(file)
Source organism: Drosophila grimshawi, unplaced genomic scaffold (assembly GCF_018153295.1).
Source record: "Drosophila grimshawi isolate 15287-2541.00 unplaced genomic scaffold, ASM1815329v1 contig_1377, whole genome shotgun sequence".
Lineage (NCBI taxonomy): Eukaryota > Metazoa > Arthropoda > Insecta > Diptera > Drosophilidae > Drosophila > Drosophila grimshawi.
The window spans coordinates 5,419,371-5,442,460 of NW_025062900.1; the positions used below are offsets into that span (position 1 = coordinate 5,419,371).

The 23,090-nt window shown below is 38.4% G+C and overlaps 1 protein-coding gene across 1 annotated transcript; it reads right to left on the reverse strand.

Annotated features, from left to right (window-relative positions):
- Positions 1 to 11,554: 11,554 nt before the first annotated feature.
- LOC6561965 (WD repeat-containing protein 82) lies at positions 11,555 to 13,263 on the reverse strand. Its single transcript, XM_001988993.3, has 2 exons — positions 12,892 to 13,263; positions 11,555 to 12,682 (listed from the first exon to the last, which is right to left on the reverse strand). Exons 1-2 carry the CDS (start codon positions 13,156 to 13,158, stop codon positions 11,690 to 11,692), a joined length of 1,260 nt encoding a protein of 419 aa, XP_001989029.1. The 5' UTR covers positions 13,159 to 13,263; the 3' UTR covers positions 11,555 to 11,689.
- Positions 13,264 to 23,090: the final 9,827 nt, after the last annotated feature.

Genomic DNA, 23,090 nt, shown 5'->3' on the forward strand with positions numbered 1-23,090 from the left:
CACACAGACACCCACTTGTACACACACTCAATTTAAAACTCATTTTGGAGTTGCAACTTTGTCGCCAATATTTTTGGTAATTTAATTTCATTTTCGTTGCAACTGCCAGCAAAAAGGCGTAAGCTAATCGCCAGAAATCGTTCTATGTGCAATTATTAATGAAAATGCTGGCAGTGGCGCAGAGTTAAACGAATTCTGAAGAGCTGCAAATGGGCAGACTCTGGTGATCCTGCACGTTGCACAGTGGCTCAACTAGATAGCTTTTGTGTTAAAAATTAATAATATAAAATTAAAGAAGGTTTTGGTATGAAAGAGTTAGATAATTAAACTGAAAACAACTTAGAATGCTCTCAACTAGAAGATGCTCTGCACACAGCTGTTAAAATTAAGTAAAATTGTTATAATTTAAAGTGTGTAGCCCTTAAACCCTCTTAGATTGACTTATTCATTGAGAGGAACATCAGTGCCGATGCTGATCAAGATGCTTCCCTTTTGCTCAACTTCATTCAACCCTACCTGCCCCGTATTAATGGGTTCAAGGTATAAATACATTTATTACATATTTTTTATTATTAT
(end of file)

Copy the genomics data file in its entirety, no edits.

Source organism: Drosophila grimshawi, unplaced genomic scaffold (assembly GCF_018153295.1).
Source record: "Drosophila grimshawi isolate 15287-2541.00 unplaced genomic scaffold, ASM1815329v1 contig_1377, whole genome shotgun sequence".
Lineage (NCBI taxonomy): Eukaryota > Metazoa > Arthropoda > Insecta > Diptera > Drosophilidae > Drosophila > Drosophila grimshawi.
The window spans coordinates 5,419,371-5,442,460 of NW_025062900.1; the positions used below are offsets into that span (position 1 = coordinate 5,419,371).

The 23,090-nt window shown below is 38.4% G+C and overlaps 1 protein-coding gene across 1 annotated transcript; it reads right to left on the reverse strand.

Annotated features, from left to right (window-relative positions):
- Positions 1 to 11,554: 11,554 nt before the first annotated feature.
- LOC6561965 (WD repeat-containing protein 82) lies at positions 11,555 to 13,263 on the reverse strand. Its single transcript, XM_001988993.3, has 2 exons — positions 12,892 to 13,263; positions 11,555 to 12,682 (listed from the first exon to the last, which is right to left on the reverse strand). Exons 1-2 carry the CDS (start codon positions 13,156 to 13,158, stop codon positions 11,690 to 11,692), a joined length of 1,260 nt encoding a protein of 419 aa, XP_001989029.1. The 5' UTR covers positions 13,159 to 13,263; the 3' UTR covers positions 11,555 to 11,689.
- Positions 13,264 to 23,090: the final 9,827 nt, after the last annotated feature.

Genomic DNA, 23,090 nt, shown 5'->3' on the forward strand with positions numbered 1-23,090 from the left:
CACACAGACACCCACTTGTACACACACTCAATTTAAAACTCATTTTGGAGTTGCAACTTTGTCGCCAATATTTTTGGTAATTTAATTTCATTTTCGTTGCAACTGCCAGCAAAAAGGCGTAAGCTAATCGCCAGAAATCGTTCTATGTGCAATTATTAATGAAAATGCTGGCAGTGGCGCAGAGTTAAACGAATTCTGAAGAGCTGCAAATGGGCAGACTCTGGTGATCCTGCACGTTGCACAGTGGCTCAACTAGATAGCTTTTGTGTTAAAAATTAATAATATAAAATTAAAGAAGGTTTTGGTATGAAAGAGTTAGATAATTAAACTGAAAACAACTTAGAATGCTCTCAACTAGAAGATGCTCTGCACACAGCTGTTAAAATTAAGTAAAATTGTTATAATTTAAAGTGTGTAGCCCTTAAACCCTCTTAGATTGACTTATTCATTGAGAGGAACATCAGTGCCGATGCTGATCAAGATGCTTCCCTTTTGCTCAACTTCATTCAACCCTACCTGCCCCGTATTAATGGGTTCAAGGTATAAATACATTTATTACATATTTTTTATTATTAT